Aschool counselor with an easygoing nature and plenty of warmth, Aarti Odhrani works with students at North London Collegiate School, Dubai, helping them embrace positive mental health and encouraging their social and emotional well-being. “It’s very intriguing to me, the fact that you can facilitate change and help someone develop skills to feel more adjusted,” Odhrani told Re:Set.
Odhrani’s exposure to counseling was at a summer camp she attended in the 1990s as a child. She saw a resident psychologist help another child overcome a conflict which inspired her and she imagined herself in that helping role. “I was quite excited I could do something she [the psychologist] was doing.”
Being a full-time school counselor can be extremely challenging. Whether it’s making sure a kid is able to express themselves through the appropriate channels such as communication or art or that a student can find a solution to their problem without feeling scared, a school counselor must maintain professionalism, remain observant, be innovative and tackle several challenges at the same time. They must also battle misconceptions around counseling and the cultural stigma associated with asking a mental health professional for help.
We asked Odhrani to give us the lowdown on how multifaceted a school counselor’s job really is.
It’s easier to reach the younger students
According to Odhrani, younger children find it easier to visit the counselor’s office compared with teenagers. “There’s a lot of stigma around mental health,” she told Re:Set. Some parents also worry about their kids being singled out and may have stereotypes associated with seeking professional help. Additionally, older students tend to feel nervous about approaching a counselor as they grapple with issues that include keeping up with social media, being popular among their peers and maintaining their academic grades. Odhrani gets that. “Giving students a confidential, safe, and non-judgmental space to share their thoughts, really makes a difference.”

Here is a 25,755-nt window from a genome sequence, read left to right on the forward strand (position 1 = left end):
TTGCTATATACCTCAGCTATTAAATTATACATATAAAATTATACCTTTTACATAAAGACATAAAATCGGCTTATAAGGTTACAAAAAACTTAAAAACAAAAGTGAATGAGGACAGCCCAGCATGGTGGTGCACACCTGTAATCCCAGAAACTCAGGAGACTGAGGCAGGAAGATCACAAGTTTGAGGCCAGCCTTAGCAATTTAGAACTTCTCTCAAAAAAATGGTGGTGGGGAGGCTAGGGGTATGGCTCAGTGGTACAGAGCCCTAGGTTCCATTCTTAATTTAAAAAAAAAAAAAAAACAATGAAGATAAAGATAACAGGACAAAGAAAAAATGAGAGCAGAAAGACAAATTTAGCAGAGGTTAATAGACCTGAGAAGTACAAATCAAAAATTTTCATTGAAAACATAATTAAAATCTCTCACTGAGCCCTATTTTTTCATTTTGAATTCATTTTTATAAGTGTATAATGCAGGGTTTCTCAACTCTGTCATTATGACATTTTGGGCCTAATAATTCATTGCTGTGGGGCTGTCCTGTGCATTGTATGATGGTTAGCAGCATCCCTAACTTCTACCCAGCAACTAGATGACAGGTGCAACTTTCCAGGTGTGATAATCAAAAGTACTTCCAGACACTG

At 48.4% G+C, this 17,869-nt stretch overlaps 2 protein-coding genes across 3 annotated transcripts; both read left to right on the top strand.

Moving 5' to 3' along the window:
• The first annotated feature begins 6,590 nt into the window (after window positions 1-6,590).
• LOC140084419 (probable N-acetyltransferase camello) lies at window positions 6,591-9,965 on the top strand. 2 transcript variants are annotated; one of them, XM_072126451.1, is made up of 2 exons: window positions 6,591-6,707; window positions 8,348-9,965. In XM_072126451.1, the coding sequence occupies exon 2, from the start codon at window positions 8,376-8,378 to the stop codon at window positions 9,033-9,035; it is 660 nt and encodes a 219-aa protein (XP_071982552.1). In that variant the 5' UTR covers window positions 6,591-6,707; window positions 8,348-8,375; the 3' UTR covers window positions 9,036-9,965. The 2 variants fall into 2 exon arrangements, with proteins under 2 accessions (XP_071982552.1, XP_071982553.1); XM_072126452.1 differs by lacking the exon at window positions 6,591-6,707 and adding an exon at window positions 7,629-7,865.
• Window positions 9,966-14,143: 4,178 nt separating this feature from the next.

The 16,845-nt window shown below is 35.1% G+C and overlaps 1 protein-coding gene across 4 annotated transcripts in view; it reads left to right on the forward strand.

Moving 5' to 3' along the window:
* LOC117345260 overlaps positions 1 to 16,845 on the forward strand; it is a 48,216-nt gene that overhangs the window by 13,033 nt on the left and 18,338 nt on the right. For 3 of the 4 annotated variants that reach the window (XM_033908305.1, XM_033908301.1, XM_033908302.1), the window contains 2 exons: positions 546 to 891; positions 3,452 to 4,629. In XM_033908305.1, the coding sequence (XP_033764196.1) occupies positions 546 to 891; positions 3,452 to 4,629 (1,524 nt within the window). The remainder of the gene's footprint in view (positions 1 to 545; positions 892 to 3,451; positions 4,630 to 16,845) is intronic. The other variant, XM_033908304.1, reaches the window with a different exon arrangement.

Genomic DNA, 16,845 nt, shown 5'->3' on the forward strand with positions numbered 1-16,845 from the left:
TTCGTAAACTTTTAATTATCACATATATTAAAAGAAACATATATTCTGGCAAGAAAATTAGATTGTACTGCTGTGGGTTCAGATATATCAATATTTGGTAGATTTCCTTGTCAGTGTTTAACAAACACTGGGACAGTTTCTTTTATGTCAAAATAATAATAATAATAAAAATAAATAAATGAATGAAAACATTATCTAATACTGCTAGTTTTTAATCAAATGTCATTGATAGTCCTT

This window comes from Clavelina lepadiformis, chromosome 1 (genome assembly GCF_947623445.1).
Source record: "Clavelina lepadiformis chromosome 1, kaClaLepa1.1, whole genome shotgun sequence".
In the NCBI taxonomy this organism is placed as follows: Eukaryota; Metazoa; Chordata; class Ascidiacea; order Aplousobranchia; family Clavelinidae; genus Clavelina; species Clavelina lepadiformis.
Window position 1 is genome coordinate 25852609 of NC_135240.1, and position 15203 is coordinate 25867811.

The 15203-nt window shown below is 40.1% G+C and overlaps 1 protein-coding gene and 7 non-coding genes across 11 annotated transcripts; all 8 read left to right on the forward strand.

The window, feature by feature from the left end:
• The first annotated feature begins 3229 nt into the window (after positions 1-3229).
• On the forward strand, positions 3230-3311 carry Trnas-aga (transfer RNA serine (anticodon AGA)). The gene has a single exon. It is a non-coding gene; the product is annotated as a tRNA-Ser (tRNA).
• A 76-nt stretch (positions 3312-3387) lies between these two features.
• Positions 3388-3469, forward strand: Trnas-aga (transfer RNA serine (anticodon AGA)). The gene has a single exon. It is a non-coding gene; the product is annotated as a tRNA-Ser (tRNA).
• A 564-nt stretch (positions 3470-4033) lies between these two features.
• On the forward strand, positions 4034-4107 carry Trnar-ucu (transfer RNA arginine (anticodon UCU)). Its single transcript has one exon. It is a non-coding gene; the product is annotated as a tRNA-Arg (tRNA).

A counselor needs to “find out what is driving a child to make specific choices,” she said. She uses several tools to make students feel at ease including cognitive behavioural therapy, art therapy, mindfulness and more. Odhrani keeps a child’s individual needs in mind and often uses games, relatable language, and music that resonate with her students. “Solution-focused therapy works very well in schools because it’s brief and focuses on finding a solution to the problem at hand,” she told Re:Set.
Teamwork is a must when it comes to helping students in school — the counselors, teachers, parents, supervisors, and other staff members must work together to help a student, Odhrani emphasized. In addition to meeting students individually or in groups, she reaches out to them by conducting guidance lessons within the classroom. A preventative approach, this involves providing students with the skills needed to deal with problems they may encounter.
Counseling, Odhrani explained, doesn’t need to be intimidating or structured in a rigid manner. “Each meeting doesn’t have to be intense therapy,” she said. Simply talking through a situation with an adult who they can trust in a school environment may help a student feel calmer and enable them to approach the situation from a different perspective. She believes in guiding them to explore various coping strategies that will help them be more productive and feel well-adjusted.
“It [counseling] helps clarify your thoughts and understand the situation better,” Odhrani said. From her point of view, a school counselor is a constant advocate for their students and must be able to identify with them. For Odhrani, it’s important to connect with the child, use words they’re comfortable with and look at the situation from their perspective to reach their goals. “If you’re working with a child, you are using their language.”